The Office for Institutional Equity and Diversity (OIED) completed the 2015-16 academic year under the leadership of Interim Vice Provost Amy Circosta, who formerly led OIED’s Equal Opportunity and Equity unit. The office will continue under the leadership of newly appointed Vice Provost Linda McCabe Smith as of August 1, 2016.
OIED experienced several key improvements in 2015-2016. Searches were successfully completed for a new permanent vice provost, new associate vice provost for equal opportunity, new senior director of campus community centers and a new director for the Women’s Center; the office provided increased support for Title IX and sexual assault prevention and response efforts; and OIED saw increased participation and support in diversity programs and initiatives from the chancellor and provost, including both top administrators presenting at several key OIED programs and events.
OIED looks forward to continuing its work of fostering an inclusive, accessible and diverse intellectual and cultural campus experience related to the mission of NC State University.
VIEW OUR ANNUAL REPORTSUse the linked names below or use the navigation along the right side of the page.
EQUAL OPPORTUNITY AND EQUITY
Equal Opportunity and Equity Cases Rose; Training Efforts Increased
In a climate of ever-changing regulations and tensions regarding students’ and employees’ civil rights, the Equal Opportunity and Equity (EOE) unit of OIED continues to strive to make NC State a welcoming and inclusive environment for all of our campus community. EOE exists to ensure that equal opportunity and affirmative action compliance obligations are met and that all employees have a fair and neutral venue in which to voice equal opportunity concerns. EOE strives to deliver beyond regulatory standards. We seek to provide education and outreach opportunities to help transform the campus climate, not just mitigate liability.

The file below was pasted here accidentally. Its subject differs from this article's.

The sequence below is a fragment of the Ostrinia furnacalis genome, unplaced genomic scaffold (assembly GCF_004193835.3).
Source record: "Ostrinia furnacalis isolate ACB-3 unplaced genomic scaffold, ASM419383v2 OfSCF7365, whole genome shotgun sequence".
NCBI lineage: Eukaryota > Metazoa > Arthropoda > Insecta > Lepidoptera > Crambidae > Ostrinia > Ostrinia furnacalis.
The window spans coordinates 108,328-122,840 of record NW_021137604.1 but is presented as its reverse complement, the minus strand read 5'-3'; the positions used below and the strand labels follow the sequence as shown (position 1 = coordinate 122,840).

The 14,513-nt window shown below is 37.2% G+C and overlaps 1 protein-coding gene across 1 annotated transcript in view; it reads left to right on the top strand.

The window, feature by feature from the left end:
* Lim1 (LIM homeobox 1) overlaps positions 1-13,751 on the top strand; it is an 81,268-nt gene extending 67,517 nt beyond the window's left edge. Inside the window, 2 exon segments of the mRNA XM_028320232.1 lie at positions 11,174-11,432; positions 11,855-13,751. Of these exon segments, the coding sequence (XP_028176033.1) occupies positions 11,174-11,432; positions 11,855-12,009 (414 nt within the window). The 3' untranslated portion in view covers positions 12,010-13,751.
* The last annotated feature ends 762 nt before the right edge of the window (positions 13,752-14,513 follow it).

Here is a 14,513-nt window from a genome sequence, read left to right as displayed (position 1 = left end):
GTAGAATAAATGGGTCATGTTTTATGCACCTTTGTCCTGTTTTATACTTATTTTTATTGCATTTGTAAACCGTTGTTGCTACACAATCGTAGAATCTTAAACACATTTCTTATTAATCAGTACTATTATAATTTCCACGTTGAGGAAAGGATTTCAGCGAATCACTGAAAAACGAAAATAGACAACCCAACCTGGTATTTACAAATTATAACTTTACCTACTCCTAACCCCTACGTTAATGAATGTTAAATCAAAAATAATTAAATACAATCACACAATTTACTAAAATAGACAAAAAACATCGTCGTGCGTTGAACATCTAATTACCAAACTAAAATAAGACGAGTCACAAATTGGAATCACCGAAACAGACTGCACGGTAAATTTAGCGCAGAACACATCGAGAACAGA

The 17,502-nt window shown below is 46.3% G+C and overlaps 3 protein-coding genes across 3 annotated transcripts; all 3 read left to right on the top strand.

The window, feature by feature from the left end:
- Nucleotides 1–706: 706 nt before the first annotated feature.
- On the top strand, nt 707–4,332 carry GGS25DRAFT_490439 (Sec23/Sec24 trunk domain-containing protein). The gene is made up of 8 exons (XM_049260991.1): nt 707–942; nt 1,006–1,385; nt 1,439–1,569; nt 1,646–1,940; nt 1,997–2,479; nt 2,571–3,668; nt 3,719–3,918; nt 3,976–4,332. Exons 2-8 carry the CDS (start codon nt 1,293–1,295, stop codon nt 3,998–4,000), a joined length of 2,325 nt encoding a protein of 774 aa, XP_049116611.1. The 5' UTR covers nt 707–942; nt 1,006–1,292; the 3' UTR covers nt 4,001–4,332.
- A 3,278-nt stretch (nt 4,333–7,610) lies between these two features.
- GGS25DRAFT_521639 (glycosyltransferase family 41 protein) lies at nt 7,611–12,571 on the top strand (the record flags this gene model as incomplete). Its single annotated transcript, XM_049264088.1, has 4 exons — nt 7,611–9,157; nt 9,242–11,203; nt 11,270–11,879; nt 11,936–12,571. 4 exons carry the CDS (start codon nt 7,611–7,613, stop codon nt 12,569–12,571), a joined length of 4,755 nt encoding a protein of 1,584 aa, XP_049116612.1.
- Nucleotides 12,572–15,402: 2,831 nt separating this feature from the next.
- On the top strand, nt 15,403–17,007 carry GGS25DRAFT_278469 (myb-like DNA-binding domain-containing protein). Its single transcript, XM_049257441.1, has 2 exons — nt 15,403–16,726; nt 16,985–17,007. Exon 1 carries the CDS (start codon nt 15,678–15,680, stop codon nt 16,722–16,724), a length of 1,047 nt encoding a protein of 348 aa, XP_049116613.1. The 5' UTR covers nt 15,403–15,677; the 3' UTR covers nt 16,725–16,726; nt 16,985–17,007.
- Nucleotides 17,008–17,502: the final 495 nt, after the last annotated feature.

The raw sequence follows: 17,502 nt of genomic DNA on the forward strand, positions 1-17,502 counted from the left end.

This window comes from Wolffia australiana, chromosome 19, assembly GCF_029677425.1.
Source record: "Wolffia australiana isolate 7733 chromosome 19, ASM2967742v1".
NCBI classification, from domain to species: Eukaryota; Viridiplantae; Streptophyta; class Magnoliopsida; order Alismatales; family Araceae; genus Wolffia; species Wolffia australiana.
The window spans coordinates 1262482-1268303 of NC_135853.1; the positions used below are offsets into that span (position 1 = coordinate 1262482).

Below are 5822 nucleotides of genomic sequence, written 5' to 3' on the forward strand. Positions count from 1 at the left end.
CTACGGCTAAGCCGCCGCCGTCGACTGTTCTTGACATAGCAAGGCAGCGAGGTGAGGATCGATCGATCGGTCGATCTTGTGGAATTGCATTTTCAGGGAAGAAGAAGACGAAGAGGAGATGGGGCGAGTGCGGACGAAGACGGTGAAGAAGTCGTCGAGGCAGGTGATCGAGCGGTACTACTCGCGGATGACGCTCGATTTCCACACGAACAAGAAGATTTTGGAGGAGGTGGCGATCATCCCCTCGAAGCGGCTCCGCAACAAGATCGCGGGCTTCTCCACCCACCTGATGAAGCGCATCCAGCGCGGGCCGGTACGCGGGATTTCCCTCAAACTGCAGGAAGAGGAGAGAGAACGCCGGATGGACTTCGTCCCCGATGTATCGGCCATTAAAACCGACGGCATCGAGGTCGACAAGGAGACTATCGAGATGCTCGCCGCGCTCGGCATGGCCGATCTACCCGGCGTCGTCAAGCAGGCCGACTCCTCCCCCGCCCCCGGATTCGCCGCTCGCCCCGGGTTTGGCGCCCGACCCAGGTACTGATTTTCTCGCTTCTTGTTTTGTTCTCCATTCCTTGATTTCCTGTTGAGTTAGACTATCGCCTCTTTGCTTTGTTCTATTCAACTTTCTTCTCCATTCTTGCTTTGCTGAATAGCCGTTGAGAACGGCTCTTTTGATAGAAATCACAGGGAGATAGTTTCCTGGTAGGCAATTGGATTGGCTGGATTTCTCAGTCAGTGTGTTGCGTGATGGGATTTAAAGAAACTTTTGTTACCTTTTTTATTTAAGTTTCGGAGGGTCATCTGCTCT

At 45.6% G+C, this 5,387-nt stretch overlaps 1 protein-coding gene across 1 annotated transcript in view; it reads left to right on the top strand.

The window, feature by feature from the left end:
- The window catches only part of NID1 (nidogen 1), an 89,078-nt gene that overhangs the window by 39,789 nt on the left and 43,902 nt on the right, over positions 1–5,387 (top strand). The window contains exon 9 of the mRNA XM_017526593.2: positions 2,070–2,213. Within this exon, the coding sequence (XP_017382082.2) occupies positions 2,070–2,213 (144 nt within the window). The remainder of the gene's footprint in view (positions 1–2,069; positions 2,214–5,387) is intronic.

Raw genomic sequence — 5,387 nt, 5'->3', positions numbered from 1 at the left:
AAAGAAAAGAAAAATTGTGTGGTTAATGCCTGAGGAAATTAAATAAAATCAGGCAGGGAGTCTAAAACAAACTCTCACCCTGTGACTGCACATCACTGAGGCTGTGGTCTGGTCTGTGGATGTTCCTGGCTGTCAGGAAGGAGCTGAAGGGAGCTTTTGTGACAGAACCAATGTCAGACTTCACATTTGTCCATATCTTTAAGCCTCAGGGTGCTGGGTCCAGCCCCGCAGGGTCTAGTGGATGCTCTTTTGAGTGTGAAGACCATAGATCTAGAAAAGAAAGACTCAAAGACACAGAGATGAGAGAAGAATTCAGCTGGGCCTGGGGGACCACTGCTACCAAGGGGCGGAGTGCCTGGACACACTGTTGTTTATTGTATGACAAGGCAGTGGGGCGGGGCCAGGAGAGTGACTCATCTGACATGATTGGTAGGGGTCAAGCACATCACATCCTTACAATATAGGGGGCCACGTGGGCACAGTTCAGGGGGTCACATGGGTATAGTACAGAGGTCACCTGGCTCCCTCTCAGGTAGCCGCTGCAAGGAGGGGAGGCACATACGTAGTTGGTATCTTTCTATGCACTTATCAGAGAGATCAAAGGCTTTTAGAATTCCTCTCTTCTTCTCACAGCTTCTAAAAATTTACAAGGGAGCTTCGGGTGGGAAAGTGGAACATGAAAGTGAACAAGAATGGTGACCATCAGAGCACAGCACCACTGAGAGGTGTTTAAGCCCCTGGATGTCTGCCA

The number of complaints handled continues to rise in part due to the efforts to communicate to faculty, students, and staff that we are here to help. We provided training to over 2,200 members of the campus community, increased the number of search committee orientations and partnered with Faculty Diversity to participate in a pilot program dedicated to increasing the diversity of candidates in faculty searches. Our staff participated in a variety of collaborative partnerships and campus-wide committees to bolster discussions and initiatives around creating welcoming and inclusive environments.
Read the full Equal Opportunity and Equity 2015-16 Annual Report